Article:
Justice Department to Probe FBI Director’s Role in Election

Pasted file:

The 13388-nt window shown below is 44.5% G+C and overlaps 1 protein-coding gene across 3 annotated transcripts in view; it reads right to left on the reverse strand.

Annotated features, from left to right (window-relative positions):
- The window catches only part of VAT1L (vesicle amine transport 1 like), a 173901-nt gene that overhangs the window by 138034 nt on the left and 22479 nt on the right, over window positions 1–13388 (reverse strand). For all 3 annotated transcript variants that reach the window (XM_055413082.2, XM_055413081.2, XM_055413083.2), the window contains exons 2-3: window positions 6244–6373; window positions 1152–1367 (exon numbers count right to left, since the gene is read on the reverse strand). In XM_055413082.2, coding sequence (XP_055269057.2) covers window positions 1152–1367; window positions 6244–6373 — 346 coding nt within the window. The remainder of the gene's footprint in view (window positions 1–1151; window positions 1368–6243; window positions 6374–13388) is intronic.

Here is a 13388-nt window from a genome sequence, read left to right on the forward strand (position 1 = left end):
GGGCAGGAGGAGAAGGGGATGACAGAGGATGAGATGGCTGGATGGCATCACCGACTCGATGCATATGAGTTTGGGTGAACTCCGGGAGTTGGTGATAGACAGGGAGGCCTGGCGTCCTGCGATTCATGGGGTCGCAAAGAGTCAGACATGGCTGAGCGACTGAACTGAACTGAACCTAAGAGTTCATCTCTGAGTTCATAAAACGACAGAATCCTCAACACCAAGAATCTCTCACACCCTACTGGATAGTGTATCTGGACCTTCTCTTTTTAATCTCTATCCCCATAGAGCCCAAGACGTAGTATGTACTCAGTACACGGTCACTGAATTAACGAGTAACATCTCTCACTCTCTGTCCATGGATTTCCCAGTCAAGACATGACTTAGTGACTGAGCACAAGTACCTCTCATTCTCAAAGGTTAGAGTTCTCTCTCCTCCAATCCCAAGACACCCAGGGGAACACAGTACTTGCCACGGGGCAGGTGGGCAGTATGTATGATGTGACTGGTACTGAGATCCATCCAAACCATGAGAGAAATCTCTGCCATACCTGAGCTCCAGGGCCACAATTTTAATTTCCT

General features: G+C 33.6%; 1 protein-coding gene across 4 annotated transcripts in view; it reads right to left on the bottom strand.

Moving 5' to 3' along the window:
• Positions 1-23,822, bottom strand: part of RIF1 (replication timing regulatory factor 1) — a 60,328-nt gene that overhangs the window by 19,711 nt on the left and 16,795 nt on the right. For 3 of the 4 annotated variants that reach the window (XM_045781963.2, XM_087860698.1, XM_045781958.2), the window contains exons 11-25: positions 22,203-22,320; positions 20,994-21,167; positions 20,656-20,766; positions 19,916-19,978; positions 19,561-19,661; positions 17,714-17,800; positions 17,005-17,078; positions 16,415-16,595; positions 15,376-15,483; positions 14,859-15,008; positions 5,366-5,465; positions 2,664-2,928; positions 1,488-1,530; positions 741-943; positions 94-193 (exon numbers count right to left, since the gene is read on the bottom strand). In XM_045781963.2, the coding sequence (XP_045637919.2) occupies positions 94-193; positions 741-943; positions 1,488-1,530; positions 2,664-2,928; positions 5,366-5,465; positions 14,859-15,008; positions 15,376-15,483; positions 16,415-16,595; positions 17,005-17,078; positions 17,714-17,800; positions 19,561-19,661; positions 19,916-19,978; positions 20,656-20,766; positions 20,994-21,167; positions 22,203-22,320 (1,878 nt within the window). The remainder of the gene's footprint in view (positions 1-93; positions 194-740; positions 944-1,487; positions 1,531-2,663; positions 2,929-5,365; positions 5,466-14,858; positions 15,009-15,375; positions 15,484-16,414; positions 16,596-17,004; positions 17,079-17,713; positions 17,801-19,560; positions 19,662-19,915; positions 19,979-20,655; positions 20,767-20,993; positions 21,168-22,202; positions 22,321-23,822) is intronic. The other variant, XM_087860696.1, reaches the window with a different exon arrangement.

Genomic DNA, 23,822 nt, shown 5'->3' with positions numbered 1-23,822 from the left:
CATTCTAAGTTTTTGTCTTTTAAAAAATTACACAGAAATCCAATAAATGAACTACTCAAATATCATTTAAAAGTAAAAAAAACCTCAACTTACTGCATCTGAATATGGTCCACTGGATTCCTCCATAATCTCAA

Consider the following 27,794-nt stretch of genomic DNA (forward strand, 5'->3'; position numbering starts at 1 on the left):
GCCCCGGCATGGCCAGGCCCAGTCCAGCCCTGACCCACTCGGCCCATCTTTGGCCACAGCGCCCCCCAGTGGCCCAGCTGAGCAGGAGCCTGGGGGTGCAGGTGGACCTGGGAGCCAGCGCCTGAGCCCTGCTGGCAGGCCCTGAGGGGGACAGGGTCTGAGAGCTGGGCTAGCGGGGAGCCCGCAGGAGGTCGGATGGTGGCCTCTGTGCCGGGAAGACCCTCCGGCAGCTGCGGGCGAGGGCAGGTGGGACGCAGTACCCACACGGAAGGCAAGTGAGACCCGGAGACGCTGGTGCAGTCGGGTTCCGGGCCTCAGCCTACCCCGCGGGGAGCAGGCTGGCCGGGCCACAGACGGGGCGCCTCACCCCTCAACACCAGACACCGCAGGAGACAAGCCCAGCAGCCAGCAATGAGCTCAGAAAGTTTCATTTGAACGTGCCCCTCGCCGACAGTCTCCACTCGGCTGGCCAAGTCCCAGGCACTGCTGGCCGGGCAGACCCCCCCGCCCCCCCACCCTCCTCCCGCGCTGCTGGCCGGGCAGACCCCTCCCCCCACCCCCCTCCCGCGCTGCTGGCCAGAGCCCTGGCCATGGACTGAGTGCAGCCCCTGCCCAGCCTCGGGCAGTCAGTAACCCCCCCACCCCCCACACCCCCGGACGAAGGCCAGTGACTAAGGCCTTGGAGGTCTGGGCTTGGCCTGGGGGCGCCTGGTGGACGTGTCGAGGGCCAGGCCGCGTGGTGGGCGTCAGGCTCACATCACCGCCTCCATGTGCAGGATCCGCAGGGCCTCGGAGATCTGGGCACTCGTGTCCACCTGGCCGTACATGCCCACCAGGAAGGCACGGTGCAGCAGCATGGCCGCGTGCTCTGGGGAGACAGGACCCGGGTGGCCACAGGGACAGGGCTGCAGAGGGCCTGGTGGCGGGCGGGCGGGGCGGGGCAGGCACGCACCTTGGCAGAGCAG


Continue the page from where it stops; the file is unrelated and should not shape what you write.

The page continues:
WASHINGTON -- The Justice Department's inspector general said Thursday that he would open a broad investigation into how FBI Director James Comey handled the case over Hillary Clinton's emails, including his decision to discuss it at a news conference and to disclose 11 days before the election that he had new information that could lead him to reopen it.The inspector general, Michael Horowitz, will not look into the decision not to prosecute Clinton or her aides. But he will review actions Comey took that Clinton and many of her supporters believe cost her the election.They are: the news conference in July at which he announced he was not indicting Clinton but described her behavior as "extremely careless"; the letter to Congress in late October in which he said newly discovered emails could potentially change the outcome of the FBI's investigation; and the letter three days before the election in which he said he was closing the inquiry again.The inspector general's office said it was initiating the investigation in response to complaints from members of Congress and the public about actions by the FBI and the Justice Department during the campaign that could be seen as politically motivated.For Comey and the agency he heads, the Clinton investigation was politically fraught from the moment the FBI received a referral in July 2015 to determine whether Clinton and her aides had mishandled classified information. Senior FBI officials believed there was never going to be a good outcome since it put them in the middle of a bitterly partisan issue.Whatever the decision on whether to charge Clinton with a crime, Comey, a Republican former Justice Department official appointed by President Barack Obama, was going to get hammered. And he was.Republicans, who made her use of a private email server a centerpiece of their campaign against Clinton, attacked Comey after he decided there wasn't sufficient evidence that she had mishandled classified information to prosecute her. Clinton campaign officials believed the FBI inquiry was overblown and seriously damaged her chances, and they resented Comey's comments about Clinton at his news conference. But they were particularly upset about Comey's two letters, which created damaging news stories at the end of the campaign, after they thought they had put the email issue behind them.In the end, the emails that the FBI reviewed -- which came up during an unrelated inquiry into Anthony Weiner, the estranged husband of a top Clinton aide, Huma Abedin -- proved irrelevant.Scrutiny welcomedThe Clinton campaign said Comey's actions were probably responsible for a significant number of undecided voters casting their votes for President-elect Donald Trump.FBI officials said Thursday that they welcomed the scrutiny. In a statement, Comey described Horowitz as "professional and independent" and promised to cooperate with his investigation. "I hope very much he is able to share his conclusions and observations with the public because everyone will benefit from thoughtful evaluation and transparency," Comey said.Brian Fallon, former press secretary for the Clinton campaign and former top spokesman for the Justice Department, said the inspector general's investigation was long overdue."This is highly encouraging and to be expected, given Director Comey's drastic deviation from Justice Department protocol," he said. "A probe of this sort, however long it takes to conduct, is utterly necessary in order to take the first step to restore the FBI's reputation as a nonpartisan institution."Horowitz has the authority to recommend a criminal investigation if he finds evidence of illegality, but there has been no suggestion that Comey's actions were unlawful. Rather, the question has been whether he acted inappropriately, showed bad judgment or violated Justice Department guidelines. It's not clear what the consequences might be for Comey if he is found to have done any of those things.  Continue reading...

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